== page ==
Cioppino is a satisfying seafood stew containing a collection of clams, mussels, white fish and shrimp in a tomato-fennel broth. Full of flavor and texture, this hearty stew is perfect for Sunday supper or a special holiday meal.
1large fennel bulb,cut into ½-inch dice (about 2 cups)
Kosher salt,to taste
112 ounce jar roasted red peppers, drained and roughly chopped
1 ¼cupdry white wine
128 ounce can whole tomatoes
1 ¼cupseafood stock
1poundskinless firm white fish,such as halibut or cod, cut into 1-inch pieces
1poundlarge shrimp,peeled and deveined
Grilled sourdough breadfor serving, optional
Make the Parsley-Olive Gremolata:
Make the gremolata: Place chopped parsley, orange zest, olives, garlic, salt and red pepper flakes (if using) in a food processor and pulse a few times to combine. Scrape down the sides of the food processor and add olive oil. Process until a uniformly chunky texture is achieved.
Let the gremolata rest: Allow gremolata to sit at room temperature while you prepare the cioppino, to allow the flavors to fully bloom.
Make the Cioppino:
Steam the shellfish: Prepare a stockpot with a steamer basket insert large enough to hold the clams and mussels. Bring 2 cups of water to boil in the stockpot, reduce heat to a simmer and steam mussels and clams under a lid until they just open, 5-8 minutes. Remove pot from heat and place all opened mussels and clams in a large bowl. Discard any mussels or clams that don’t open. Reserve the steaming liquid, about 2 cups.
Saute the aromatics: In a large dutch oven or 8-quart stockpot, heat olive oil over medium until the surface just begins to shimmer. Add chopped onion, fennel and a hearty pinch of salt and saute until onion is softened and translucent, about 8-10 minutes. Add minced garlic, roasted red peppers, dried oregano and dried thyme. Saute until garlic is very fragrant and most of the liquid from the vegetables has evaporated.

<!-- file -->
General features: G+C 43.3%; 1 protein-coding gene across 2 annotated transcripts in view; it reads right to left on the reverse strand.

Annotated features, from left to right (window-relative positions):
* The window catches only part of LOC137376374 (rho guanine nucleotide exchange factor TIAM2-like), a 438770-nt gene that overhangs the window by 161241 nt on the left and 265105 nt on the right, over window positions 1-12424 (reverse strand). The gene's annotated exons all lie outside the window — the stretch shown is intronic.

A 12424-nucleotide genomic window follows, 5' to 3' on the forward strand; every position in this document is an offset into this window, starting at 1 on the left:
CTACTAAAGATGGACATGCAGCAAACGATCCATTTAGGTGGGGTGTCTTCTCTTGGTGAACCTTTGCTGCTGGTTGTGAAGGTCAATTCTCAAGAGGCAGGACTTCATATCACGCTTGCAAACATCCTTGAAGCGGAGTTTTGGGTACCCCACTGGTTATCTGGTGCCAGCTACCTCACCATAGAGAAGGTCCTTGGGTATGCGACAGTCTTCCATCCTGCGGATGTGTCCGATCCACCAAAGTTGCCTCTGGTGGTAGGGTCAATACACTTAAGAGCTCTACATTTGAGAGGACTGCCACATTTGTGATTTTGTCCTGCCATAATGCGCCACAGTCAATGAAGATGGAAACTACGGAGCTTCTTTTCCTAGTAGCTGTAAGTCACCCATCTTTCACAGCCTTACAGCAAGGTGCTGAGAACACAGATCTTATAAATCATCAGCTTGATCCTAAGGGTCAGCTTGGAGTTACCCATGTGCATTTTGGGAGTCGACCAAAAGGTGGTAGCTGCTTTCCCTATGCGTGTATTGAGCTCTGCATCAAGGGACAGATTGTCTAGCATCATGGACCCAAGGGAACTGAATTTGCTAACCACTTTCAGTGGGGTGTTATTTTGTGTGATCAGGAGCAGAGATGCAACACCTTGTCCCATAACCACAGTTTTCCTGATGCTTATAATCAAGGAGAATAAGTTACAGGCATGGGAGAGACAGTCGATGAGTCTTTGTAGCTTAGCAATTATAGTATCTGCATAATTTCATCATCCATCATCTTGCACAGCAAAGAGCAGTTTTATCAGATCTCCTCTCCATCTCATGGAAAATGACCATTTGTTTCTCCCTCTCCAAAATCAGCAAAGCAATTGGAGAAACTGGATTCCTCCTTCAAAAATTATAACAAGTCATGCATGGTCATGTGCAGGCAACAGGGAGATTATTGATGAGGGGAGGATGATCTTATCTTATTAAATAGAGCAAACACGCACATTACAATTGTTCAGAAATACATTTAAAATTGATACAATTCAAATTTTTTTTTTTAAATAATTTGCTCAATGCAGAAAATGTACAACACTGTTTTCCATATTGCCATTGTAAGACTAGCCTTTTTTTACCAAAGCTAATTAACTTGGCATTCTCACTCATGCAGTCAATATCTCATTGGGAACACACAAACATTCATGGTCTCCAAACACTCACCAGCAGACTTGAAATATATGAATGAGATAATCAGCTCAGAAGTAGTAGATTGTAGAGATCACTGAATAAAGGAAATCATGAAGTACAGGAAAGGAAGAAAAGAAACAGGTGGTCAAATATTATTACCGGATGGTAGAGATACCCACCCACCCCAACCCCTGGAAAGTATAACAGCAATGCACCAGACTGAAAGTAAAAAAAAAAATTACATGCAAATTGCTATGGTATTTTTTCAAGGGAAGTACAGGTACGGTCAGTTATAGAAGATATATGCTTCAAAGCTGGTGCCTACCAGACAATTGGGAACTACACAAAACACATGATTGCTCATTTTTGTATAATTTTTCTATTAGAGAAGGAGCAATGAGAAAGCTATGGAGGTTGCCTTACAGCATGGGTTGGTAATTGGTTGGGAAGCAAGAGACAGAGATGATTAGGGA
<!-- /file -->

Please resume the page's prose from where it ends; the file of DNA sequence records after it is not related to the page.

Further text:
Deglaze the pot: When the red pepper mixture begins to look dry and sticky, add white wine. Use a wooden spoon to scrape up any vegetable bits clinging to the bottom of the pot. Bring mixture to a boil and simmer for 5 minutes.
Finish the soup base: Crush whole tomatoes roughly in your hands and add them to the white wine mixture along with any collected juices in the can, seafood stock and reserved steaming liquid. Allow mixture to simmer for 20 minutes uncovered. Taste and add salt as needed.
Cook the fish and shrimp: Add whitefish and shrimp to the pot and bring to a simmer. Cover the pot and cook for 2-3 minutes, or until the fish is opaque and shrimp are curled and pink.
Finish the soup: Remove pot from heat and stir in mussels and clams. Taste and add salt as needed. Serve immediately, topped with a big spoonful of the parsley-olive gremolata.
Gremolata optional: The parsley orange gremolata is a special touch from me, but its totally optional and the cioppino is still delicious without it.
Use the freshest seafood available: If you have a stockpile of fresh crab add it! Lobster? Why not? This is a catch of the day kind of stew!
Switch up the fish: This recipe calls for cod or halibut but you can use any firm white fish.